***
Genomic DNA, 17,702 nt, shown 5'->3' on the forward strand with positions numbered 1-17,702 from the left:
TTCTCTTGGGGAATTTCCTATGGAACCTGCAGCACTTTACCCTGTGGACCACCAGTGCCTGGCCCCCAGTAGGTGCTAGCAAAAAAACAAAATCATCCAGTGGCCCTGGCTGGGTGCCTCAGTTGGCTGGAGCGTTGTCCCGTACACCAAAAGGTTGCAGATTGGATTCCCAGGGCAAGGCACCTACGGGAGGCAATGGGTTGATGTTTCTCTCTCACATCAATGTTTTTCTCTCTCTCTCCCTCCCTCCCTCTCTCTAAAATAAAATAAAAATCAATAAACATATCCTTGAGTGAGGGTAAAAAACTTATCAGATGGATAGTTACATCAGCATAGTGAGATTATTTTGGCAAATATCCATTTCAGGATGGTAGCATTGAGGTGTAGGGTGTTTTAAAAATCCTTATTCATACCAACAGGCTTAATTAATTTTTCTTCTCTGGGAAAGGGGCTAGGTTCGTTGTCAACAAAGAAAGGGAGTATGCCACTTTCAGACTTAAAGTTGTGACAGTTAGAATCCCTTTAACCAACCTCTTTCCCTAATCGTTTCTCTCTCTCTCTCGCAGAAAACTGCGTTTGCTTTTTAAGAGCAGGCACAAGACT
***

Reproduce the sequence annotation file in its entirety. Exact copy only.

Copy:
Genomic DNA, 17,702 nt, shown 5'->3' on the forward strand with positions numbered 1-17,702 from the left:
TTCTCTTGGGGAATTTCCTATGGAACCTGCAGCACTTTACCCTGTGGACCACCAGTGCCTGGCCCCCAGTAGGTGCTAGCAAAAAAACAAAATCATCCAGTGGCCCTGGCTGGGTGCCTCAGTTGGCTGGAGCGTTGTCCCGTACACCAAAAGGTTGCAGATTGGATTCCCAGGGCAAGGCACCTACGGGAGGCAATGGGTTGATGTTTCTCTCTCACATCAATGTTTTTCTCTCTCTCTCCCTCCCTCCCTCTCTCTAAAATAAAATAAAAATCAATAAACATATCCTTGAGTGAGGGTAAAAAACTTATCAGATGGATAGTTACATCAGCATAGTGAGATTATTTTGGCAAATATCCATTTCAGGATGGTAGCATTGAGGTGTAGGGTGTTTTAAAAATCCTTATTCATACCAACAGGCTTAATTAATTTTTCTTCTCTGGGAAAGGGGCTAGGTTCGTTGTCAACAAAGAAAGGGAGTATGCCACTTTCAGACTTAAAGTTGTGACAGTTAGAATCCCTTTAACCAACCTCTTTCCCTAATCGTTTCTCTCTCTCTCTCGCAGAAAACTGCGTTTGCTTTTTAAGAGCAGGCACAAGACT